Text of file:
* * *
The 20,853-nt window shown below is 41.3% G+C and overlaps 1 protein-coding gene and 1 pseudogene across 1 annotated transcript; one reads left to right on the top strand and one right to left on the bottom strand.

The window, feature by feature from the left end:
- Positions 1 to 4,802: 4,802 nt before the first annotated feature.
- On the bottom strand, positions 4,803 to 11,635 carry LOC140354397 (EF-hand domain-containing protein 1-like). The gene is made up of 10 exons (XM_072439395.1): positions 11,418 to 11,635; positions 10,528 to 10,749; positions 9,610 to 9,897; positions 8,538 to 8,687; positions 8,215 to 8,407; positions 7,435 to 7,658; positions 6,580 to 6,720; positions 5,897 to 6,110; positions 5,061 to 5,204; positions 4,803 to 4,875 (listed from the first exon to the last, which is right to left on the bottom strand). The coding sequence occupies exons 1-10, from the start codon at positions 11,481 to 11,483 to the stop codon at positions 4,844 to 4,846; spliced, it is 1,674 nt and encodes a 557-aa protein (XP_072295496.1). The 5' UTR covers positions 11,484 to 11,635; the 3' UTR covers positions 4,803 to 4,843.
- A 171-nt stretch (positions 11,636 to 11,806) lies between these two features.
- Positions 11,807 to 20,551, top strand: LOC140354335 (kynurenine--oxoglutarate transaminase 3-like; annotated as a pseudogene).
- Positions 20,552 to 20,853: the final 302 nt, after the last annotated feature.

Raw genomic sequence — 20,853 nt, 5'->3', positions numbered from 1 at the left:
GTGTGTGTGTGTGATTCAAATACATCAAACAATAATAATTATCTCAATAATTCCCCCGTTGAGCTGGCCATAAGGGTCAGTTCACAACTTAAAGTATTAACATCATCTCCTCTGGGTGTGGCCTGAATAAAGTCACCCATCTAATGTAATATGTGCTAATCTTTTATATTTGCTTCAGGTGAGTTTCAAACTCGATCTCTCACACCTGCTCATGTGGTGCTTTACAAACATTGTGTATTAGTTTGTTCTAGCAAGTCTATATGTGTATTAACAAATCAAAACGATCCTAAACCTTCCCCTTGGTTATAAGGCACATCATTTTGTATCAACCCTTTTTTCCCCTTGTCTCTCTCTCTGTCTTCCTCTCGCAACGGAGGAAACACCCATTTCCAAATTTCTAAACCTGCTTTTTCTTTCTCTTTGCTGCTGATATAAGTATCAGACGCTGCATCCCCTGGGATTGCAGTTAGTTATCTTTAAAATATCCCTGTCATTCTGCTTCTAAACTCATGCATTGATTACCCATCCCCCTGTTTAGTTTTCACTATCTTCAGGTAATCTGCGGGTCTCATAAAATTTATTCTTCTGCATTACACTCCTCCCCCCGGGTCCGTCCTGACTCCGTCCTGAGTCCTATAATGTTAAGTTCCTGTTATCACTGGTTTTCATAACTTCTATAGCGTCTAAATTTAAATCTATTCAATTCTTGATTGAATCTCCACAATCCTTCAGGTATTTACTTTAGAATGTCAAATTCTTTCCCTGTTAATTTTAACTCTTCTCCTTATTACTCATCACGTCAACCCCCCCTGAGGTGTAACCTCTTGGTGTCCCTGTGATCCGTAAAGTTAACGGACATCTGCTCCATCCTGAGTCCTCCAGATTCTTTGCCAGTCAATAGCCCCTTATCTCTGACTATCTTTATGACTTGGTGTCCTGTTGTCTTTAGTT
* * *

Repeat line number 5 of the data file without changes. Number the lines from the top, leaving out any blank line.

- A 171-nt stretch (positions 11,636 to 11,806) lies between these two features.